ISAC 2012 Forensics Debate Tournament

If any of my awesome readers were wondering why there was no new content over the past three days, it was because I was participating in the 2012 ISAC debate tournament. Yes, it is policy debate, but it’s done in an odd way.

Our topic was similar to the one used in the States this year, regarding infrastructure. However, while in the states specific terms such as “US Federal Government” and “Transportation Infrastructure” were used, our topic, resolved, was: An international organization should be formed to substantially increase infrastructure in Africa.

Instead of choosing an individual component of infrastructure, my partner and I went for a broad plan, and we felt it was done really well. It was a shorter plan, but there are reasons for that. Mainly being that, instead of eight speeches, we only get six. And, instead of the 1AC, 1NC, 2AC, and 2NC being twelve minutes, they’re only six. Which sucks, as it just isn’t enough time to create sufficient arguments. The second reason is that the judges, and other participants, simply do not understand debate.

Put simply, the second you start speed reading, you pretty much automatically lose. Now, at the debate camp I attended this summer, I was told that, at my fastest speed, I was extremely clear. I guess that’s just because my opponents there are trained for it, but it still didn’t allow my partner and I to create an elaborate enough plan.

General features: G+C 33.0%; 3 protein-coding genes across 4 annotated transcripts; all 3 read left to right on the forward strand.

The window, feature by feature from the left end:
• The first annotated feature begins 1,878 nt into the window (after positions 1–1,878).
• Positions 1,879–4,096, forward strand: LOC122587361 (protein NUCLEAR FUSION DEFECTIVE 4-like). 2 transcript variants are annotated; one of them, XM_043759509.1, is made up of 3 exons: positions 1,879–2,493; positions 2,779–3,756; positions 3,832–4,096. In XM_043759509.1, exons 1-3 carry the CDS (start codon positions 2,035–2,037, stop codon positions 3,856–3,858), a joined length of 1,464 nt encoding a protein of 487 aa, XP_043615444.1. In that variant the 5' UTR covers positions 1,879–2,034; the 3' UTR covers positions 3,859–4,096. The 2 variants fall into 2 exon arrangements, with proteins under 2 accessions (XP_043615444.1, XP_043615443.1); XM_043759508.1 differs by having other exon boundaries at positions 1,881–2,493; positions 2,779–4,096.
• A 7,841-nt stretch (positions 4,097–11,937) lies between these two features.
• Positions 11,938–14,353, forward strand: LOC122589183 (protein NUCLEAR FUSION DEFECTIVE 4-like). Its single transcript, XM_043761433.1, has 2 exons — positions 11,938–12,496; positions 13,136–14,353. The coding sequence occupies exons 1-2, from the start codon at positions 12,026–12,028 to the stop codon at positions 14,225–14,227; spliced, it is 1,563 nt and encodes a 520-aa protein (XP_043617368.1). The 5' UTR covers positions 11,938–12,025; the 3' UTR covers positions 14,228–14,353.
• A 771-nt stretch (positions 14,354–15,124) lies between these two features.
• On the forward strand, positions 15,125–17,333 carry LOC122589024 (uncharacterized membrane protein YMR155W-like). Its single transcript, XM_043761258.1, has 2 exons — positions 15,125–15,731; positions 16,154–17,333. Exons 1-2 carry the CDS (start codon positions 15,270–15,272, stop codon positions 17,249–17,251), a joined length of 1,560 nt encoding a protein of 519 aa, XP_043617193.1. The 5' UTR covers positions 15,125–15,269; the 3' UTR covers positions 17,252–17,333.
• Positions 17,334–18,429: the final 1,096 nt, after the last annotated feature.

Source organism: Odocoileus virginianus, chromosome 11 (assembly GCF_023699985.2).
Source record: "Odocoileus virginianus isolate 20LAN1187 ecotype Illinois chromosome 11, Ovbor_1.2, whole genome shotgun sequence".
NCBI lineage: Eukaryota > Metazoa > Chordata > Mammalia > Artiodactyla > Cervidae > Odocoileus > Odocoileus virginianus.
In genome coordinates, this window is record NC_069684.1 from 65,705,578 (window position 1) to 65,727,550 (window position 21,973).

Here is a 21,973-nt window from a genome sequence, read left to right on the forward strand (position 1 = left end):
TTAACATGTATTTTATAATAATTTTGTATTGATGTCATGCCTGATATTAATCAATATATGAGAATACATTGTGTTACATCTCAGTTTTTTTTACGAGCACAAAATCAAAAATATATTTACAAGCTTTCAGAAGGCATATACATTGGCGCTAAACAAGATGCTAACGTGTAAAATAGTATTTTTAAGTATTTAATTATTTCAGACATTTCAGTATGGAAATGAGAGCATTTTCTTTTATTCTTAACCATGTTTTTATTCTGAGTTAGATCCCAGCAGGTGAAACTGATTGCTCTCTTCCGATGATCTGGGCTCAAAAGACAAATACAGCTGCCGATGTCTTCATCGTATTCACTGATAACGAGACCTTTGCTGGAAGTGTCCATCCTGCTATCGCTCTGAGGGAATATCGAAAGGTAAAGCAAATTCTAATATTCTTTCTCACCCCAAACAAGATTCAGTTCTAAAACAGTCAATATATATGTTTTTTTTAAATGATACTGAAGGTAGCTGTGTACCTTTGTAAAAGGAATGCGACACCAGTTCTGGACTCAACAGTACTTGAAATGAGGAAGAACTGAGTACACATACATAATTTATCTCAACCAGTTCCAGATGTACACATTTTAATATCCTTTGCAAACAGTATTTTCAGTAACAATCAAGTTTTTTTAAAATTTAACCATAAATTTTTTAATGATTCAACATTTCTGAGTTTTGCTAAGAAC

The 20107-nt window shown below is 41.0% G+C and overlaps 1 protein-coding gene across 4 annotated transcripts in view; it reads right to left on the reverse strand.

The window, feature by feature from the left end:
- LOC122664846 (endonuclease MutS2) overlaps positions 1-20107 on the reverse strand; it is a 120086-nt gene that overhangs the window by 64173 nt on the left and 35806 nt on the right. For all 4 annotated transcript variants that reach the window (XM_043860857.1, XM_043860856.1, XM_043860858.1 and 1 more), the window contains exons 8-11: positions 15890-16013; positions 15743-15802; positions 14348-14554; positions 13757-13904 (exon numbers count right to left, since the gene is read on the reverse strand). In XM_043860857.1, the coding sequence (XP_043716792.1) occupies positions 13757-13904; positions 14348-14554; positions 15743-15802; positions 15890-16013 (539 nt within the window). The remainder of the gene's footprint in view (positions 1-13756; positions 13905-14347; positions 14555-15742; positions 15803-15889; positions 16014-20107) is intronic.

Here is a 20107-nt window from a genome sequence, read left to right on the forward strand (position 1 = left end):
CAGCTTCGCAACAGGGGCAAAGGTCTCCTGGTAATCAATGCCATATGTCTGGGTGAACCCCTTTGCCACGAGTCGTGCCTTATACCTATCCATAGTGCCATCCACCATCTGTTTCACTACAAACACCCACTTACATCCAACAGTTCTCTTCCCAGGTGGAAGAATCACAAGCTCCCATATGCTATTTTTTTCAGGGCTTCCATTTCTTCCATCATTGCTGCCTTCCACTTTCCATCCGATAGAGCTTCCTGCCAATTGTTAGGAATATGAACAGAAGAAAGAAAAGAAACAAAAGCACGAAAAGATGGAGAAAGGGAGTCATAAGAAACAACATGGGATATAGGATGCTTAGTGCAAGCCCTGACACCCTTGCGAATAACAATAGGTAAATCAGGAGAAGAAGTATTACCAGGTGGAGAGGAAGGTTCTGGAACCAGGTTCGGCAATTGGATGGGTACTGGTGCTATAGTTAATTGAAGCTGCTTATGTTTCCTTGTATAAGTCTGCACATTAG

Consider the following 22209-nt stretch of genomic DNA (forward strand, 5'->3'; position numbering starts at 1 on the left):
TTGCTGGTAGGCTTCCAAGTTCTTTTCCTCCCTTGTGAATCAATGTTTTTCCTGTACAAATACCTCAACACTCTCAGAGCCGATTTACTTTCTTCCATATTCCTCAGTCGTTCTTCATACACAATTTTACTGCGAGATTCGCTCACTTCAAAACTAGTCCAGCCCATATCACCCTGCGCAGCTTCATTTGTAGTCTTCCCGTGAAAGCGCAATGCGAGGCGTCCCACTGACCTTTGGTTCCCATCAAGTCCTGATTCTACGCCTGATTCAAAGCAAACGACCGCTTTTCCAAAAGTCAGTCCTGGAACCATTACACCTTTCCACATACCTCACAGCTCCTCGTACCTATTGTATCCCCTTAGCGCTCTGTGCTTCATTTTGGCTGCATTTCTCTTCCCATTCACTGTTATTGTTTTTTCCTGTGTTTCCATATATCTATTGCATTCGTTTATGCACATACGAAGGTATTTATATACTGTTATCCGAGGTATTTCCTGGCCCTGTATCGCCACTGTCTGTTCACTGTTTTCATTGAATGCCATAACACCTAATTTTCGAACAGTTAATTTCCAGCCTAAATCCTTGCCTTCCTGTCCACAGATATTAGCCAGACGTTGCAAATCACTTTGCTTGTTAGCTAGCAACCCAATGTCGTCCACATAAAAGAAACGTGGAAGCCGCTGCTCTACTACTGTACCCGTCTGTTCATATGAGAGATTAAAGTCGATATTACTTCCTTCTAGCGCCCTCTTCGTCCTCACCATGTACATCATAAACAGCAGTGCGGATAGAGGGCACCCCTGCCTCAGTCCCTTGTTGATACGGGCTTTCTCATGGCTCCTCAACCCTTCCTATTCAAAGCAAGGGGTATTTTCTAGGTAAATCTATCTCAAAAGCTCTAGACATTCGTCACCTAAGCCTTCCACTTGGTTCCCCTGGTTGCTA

We ran three advantages; Economy, Education, and Health. All of them were great advantages. And, never once were they attacked. Because the other debaters don’t understand debate. The only two things that they ever attacked were our sources and our plan’s “specifics”.

Source arguments, are, quite possibly, the most annoying things ever. Because the negative teams are so desperate that they’ll go after any sources. I mean, we lost a debate because apparently articles from news sources (MSNBC, The Economist, the Atlantic, etc.) were “opinions and not actual facts.” I’m gonna call BS on that. However, apparently, that was enough to convince the judges to vote negative, despite the fact that we clearly refuted those arguments. 

And then there was the specifics. And that was a really weird argument. I have some experience debating in the States, and I’ve never seen that argument before. They claimed that because we didn’t have exact funding or an exact time frame, our plan was somehow bad. And no matter how many times my partner and I asked about that in Cross X, they never gave us a clear answer. So that argument is one I simply don’t understand, especially since it’s completely irrelevant within the parameters of the debate.

And, not once was a Kritik or Disadvantage run against us. We saw a few weird Counter Plans, but that was the only actual argument they made. And the Counter Plan’s were weird. It wasn’t like a China CP, or something I’d be used to. The counter plan was, essentially, to not do the plan. And that was the extent of the Counter Plan.